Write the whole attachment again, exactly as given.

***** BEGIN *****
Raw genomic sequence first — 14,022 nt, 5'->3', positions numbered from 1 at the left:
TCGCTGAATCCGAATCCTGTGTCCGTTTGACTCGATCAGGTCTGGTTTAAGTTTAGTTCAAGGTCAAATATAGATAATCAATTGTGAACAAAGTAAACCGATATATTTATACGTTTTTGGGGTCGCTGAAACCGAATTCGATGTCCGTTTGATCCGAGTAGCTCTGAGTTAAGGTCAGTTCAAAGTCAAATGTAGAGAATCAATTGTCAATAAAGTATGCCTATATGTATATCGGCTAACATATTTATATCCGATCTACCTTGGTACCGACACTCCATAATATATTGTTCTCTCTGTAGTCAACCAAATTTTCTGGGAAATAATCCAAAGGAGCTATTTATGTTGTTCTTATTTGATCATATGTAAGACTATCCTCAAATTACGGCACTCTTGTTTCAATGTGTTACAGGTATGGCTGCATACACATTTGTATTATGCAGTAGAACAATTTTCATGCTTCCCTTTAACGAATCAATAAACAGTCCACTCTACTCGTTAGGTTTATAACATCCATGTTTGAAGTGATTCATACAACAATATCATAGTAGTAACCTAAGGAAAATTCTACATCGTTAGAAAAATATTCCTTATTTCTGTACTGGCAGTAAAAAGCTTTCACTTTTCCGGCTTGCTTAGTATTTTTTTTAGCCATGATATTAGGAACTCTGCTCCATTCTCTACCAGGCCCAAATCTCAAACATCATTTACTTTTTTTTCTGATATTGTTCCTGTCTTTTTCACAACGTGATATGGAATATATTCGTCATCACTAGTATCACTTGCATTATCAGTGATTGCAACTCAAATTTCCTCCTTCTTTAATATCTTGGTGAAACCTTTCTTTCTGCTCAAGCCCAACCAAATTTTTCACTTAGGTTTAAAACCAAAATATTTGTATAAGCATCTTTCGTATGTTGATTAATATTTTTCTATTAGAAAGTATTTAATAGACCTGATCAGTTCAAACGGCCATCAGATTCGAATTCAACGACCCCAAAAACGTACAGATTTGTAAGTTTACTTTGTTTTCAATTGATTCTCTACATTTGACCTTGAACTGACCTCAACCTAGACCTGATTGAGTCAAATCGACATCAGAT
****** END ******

Raw genomic sequence first — 14,022 nt, 5'->3', positions numbered from 1 at the left:
TCGCTGAATCCGAATCCTGTGTCCGTTTGACTCGATCAGGTCTGGTTTAAGTTTAGTTCAAGGTCAAATATAGATAATCAATTGTGAACAAAGTAAACCGATATATTTATACGTTTTTGGGGTCGCTGAAACCGAATTCGATGTCCGTTTGATCCGAGTAGCTCTGAGTTAAGGTCAGTTCAAAGTCAAATGTAGAGAATCAATTGTCAATAAAGTATGCCTATATGTATATCGGCTAACATATTTATATCCGATCTACCTTGGTACCGACACTCCATAATATATTGTTCTCTCTGTAGTCAACCAAATTTTCTGGGAAATAATCCAAAGGAGCTATTTATGTTGTTCTTATTTGATCATATGTAAGACTATCCTCAAATTACGGCACTCTTGTTTCAATGTGTTACAGGTATGGCTGCATACACATTTGTATTATGCAGTAGAACAATTTTCATGCTTCCCTTTAACGAATCAATAAACAGTCCACTCTACTCGTTAGGTTTATAACATCCATGTTTGAAGTGATTCATACAACAATATCATAGTAGTAACCTAAGGAAAATTCTACATCGTTAGAAAAATATTCCTTATTTCTGTACTGGCAGTAAAAAGCTTTCACTTTTCCGGCTTGCTTAGTATTTTTTTTAGCCATGATATTAGGAACTCTGCTCCATTCTCTACCAGGCCCAAATCTCAAACATCATTTACTTTTTTTTCTGATATTGTTCCTGTCTTTTTCACAACGTGATATGGAATATATTCGTCATCACTAGTATCACTTGCATTATCAGTGATTGCAACTCAAATTTCCTCCTTCTTTAATATCTTGGTGAAACCTTTCTTTCTGCTCAAGCCCAACCAAATTTTTCACTTAGGTTTAAAACCAAAATATTTGTATAAGCATCTTTCGTATGTTGATTAATATTTTTCTATTAGAAAGTATTTAATAGACCTGATCAGTTCAAACGGCCATCAGATTCGAATTCAACGACCCCAAAAACGTACAGATTTGTAAGTTTACTTTGTTTTCAATTGATTCTCTACATTTGACCTTGAACTGACCTCAACCTAGACCTGATTGAGTCAAATCGACATCAGAT